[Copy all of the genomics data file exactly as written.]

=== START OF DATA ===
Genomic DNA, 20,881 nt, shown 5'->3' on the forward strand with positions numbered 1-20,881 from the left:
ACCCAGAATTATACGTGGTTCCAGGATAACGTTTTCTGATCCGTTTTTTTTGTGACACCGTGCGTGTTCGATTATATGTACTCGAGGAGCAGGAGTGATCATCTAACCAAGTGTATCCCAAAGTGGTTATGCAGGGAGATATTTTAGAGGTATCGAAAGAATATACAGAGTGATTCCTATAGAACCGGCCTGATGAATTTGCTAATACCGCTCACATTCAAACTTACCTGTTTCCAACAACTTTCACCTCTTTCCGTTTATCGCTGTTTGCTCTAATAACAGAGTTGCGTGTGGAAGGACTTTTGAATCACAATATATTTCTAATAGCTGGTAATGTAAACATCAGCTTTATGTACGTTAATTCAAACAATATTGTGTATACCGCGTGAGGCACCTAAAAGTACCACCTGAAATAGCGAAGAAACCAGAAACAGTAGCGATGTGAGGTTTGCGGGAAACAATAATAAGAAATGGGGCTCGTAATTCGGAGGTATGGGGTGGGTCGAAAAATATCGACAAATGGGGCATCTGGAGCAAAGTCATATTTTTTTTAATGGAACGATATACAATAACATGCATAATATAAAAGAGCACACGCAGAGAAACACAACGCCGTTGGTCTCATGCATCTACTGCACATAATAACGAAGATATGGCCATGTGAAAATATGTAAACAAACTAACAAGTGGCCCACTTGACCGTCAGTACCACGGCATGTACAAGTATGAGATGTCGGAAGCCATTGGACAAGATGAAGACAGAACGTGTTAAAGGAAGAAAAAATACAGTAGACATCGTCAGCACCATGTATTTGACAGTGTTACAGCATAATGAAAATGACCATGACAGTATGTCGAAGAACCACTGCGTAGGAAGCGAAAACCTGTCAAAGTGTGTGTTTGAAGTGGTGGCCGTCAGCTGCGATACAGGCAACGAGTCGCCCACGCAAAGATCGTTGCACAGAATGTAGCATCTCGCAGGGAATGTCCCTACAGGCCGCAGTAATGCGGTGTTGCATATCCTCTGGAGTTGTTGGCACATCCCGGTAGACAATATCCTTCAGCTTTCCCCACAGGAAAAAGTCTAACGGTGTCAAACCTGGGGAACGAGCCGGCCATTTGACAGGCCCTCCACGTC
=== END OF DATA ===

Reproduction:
Genomic DNA, 20,881 nt, shown 5'->3' on the forward strand with positions numbered 1-20,881 from the left:
ACCCAGAATTATACGTGGTTCCAGGATAACGTTTTCTGATCCGTTTTTTTTGTGACACCGTGCGTGTTCGATTATATGTACTCGAGGAGCAGGAGTGATCATCTAACCAAGTGTATCCCAAAGTGGTTATGCAGGGAGATATTTTAGAGGTATCGAAAGAATATACAGAGTGATTCCTATAGAACCGGCCTGATGAATTTGCTAATACCGCTCACATTCAAACTTACCTGTTTCCAACAACTTTCACCTCTTTCCGTTTATCGCTGTTTGCTCTAATAACAGAGTTGCGTGTGGAAGGACTTTTGAATCACAATATATTTCTAATAGCTGGTAATGTAAACATCAGCTTTATGTACGTTAATTCAAACAATATTGTGTATACCGCGTGAGGCACCTAAAAGTACCACCTGAAATAGCGAAGAAACCAGAAACAGTAGCGATGTGAGGTTTGCGGGAAACAATAATAAGAAATGGGGCTCGTAATTCGGAGGTATGGGGTGGGTCGAAAAATATCGACAAATGGGGCATCTGGAGCAAAGTCATATTTTTTTTAATGGAACGATATACAATAACATGCATAATATAAAAGAGCACACGCAGAGAAACACAACGCCGTTGGTCTCATGCATCTACTGCACATAATAACGAAGATATGGCCATGTGAAAATATGTAAACAAACTAACAAGTGGCCCACTTGACCGTCAGTACCACGGCATGTACAAGTATGAGATGTCGGAAGCCATTGGACAAGATGAAGACAGAACGTGTTAAAGGAAGAAAAAATACAGTAGACATCGTCAGCACCATGTATTTGACAGTGTTACAGCATAATGAAAATGACCATGACAGTATGTCGAAGAACCACTGCGTAGGAAGCGAAAACCTGTCAAAGTGTGTGTTTGAAGTGGTGGCCGTCAGCTGCGATACAGGCAACGAGTCGCCCACGCAAAGATCGTTGCACAGAATGTAGCATCTCGCAGGGAATGTCCCTACAGGCCGCAGTAATGCGGTGTTGCATATCCTCTGGAGTTGTTGGCACATCCCGGTAGACAATATCCTTCAGCTTTCCCCACAGGAAAAAGTCTAACGGTGTCAAACCTGGGGAACGAGCCGGCCATTTGACAGGCCCTCCACGTC